Advancing Through Autism: Illness

Advancing Through Autism: Illness

I've not been posting for a while, due to my other commitments; as happens from time to time. Uni, assignments, and a lack of stuff to write about have made it hard for me to write on here. It happens. Fortunately, I have something to write about. Being ill.

No one likes to be ill. Unless you are a sadist. The idea of someone who can deal with anything; work assignments, family crisis, girl troubles, running out of ice cream, and then being taken out by a simple organism, is something that one could equate to David fighting Goliath with stones. It shouldn't happen, but it does.

However, imagine being autistic and dealing with illness. In previous entries, I have discussed how I do tend to view the world in a slightly more exaggerated way than most. When I am ill, there is little exception. I've actually developed a chest infection, during the recent cold snap that has brought the flu season forward. Chest infections are not nice for anyone, but when you are autistic, and you're dealing with illnesses that you've never had before, it can be hard, and it can be scary. It certainly scared me when I first felt the symptoms. I couldn't sleep, because I had something in the back of my throat, my chest felt like it was being punched from the inside, my body was more sensitive to the cold and the heat. It really isn't nice.

What is worse about it is that I didn't know what was afflicting me. I first thought I had heartburn, and thought 'I'll just drink some water and eat slower next time' to myself. But it continued, and after typing in what the symptoms were on a long, restless night, I got my answer. Having an illness and knowing what it is can be bad for an autistic person, but it is very scary if you do not know what is wrong. Especially if you have anxiety. Your mind jumps to the worst case scenario; usually 'I am dying'. I did genuinely believe I was having a heart attack for a moment. Of course, I wasn't.

Another aspect that makes it hard is describing your symptoms to people. Family and doctors in particular. It's part of that fear of the unknown. If I tell my Mum, whose a nurse, and she worries about me, that makes me worried. Really worried. Mind you, my mum is lovely, and dealing with very sick people (she's a district nurse) she tells me to get a grip, most of the time. But that worry is still there. That prospect of giving someone a combination of symptoms that could or could not unlock a locker full of scary things is quite worrying.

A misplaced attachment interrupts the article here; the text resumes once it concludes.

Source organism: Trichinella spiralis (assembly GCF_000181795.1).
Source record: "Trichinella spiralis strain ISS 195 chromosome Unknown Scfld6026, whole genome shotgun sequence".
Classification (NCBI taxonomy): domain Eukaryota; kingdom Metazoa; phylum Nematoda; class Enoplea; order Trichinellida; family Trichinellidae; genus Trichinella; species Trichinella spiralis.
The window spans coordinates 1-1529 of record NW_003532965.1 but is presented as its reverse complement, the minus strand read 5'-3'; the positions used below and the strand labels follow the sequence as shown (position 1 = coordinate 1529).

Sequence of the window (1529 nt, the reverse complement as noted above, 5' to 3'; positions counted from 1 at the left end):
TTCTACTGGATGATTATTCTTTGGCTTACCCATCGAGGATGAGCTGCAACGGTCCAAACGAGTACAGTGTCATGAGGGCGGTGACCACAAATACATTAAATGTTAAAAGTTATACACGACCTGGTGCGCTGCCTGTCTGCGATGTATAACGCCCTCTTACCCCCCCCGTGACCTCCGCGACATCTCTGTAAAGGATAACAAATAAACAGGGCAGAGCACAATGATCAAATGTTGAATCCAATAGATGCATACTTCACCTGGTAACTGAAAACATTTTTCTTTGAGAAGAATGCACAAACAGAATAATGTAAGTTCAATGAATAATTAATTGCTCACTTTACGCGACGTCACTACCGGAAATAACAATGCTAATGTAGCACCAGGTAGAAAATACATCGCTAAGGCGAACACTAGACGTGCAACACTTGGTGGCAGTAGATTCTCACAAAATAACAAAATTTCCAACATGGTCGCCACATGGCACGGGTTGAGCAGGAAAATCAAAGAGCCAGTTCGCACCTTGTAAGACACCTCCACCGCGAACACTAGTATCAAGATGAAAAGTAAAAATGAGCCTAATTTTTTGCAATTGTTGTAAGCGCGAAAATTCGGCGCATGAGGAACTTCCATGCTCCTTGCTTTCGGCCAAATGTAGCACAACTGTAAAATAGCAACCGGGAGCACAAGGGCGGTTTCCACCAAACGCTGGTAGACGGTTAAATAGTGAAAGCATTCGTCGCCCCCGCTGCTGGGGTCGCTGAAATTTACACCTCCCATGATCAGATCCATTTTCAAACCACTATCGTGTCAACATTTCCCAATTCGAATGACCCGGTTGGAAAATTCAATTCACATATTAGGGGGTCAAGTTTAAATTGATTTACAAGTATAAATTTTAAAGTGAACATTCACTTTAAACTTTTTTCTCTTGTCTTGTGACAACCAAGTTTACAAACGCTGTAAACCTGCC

And going back to my David and Goliath comparison, part of you is in denial, when you're autistic. You want to prove to people 'Yes, I am autistic, but I can get through this on my own. No one else needs to worry, but me'. You want to keep that illusion alive that you're a strong man, and you are a giant. No, you're human, and you have trouble communicating with people. No one is going to know anything if you keep it private, and then you can't get help.

I've had a fair share of illnesses in my time. In my almost 2 decades on earth, I have had this chest infection, I have had the stomach flu, I have had Swine Flu (And that was a fun 3 weeks), and all the usual childhood bugs and viruses, like the cold and Chicken Pox. All of them were scarier than when I had a tooth pulled out when I was 15, and both my trips to the hospital. And one of those was an operation at the age of 13. This chest infection was scarier than that, and I am 6 years older now. I think the difference between hospital and an illness is that when I had my operation, I was getting something fixed. When you're ill, you're feeling off for days, maybe a week, and it just...won't...stop. I have had near panic attacks while  having a virus, while I was only crying when I went in for the operation. It's a funny world.

For my autistic readers, I will say this. Tell people you're sick. Feeling sick and no one knowing is a train crash. If you're off, or you've been off for a day or two, tell someone. For non autistic people, if someone looks off, keep an eye on them. Just don't go up to them and say 'you look pale'. That's not very helpful. It might be accurate, but it isn't helpful. If someone is off, or are complaining about something, get them some water, sit them down, and keep them calm. It will help out a lot.

Published by Ben Attwood

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